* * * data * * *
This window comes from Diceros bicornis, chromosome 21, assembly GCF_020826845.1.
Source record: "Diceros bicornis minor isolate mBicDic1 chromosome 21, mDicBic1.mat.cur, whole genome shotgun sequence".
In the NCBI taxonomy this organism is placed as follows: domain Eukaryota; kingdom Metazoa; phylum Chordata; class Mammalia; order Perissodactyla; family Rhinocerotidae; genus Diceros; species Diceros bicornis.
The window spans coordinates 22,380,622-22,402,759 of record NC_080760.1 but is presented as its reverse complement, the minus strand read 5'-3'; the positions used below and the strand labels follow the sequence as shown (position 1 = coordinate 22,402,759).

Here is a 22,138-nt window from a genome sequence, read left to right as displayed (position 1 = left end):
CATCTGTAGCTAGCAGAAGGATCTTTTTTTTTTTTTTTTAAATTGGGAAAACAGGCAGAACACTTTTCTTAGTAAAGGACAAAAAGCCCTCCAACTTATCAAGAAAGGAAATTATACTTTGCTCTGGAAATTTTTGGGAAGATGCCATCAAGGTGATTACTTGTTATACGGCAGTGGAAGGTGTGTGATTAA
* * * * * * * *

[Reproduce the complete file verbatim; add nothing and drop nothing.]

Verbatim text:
This window comes from Diceros bicornis, chromosome 21, assembly GCF_020826845.1.
Source record: "Diceros bicornis minor isolate mBicDic1 chromosome 21, mDicBic1.mat.cur, whole genome shotgun sequence".
In the NCBI taxonomy this organism is placed as follows: domain Eukaryota; kingdom Metazoa; phylum Chordata; class Mammalia; order Perissodactyla; family Rhinocerotidae; genus Diceros; species Diceros bicornis.
The window spans coordinates 22,380,622-22,402,759 of record NC_080760.1 but is presented as its reverse complement, the minus strand read 5'-3'; the positions used below and the strand labels follow the sequence as shown (position 1 = coordinate 22,402,759).

Here is a 22,138-nt window from a genome sequence, read left to right as displayed (position 1 = left end):
CATCTGTAGCTAGCAGAAGGATCTTTTTTTTTTTTTTTTAAATTGGGAAAACAGGCAGAACACTTTTCTTAGTAAAGGACAAAAAGCCCTCCAACTTATCAAGAAAGGAAATTATACTTTGCTCTGGAAATTTTTGGGAAGATGCCATCAAGGTGATTACTTGTTATACGGCAGTGGAAGGTGTGTGATTAA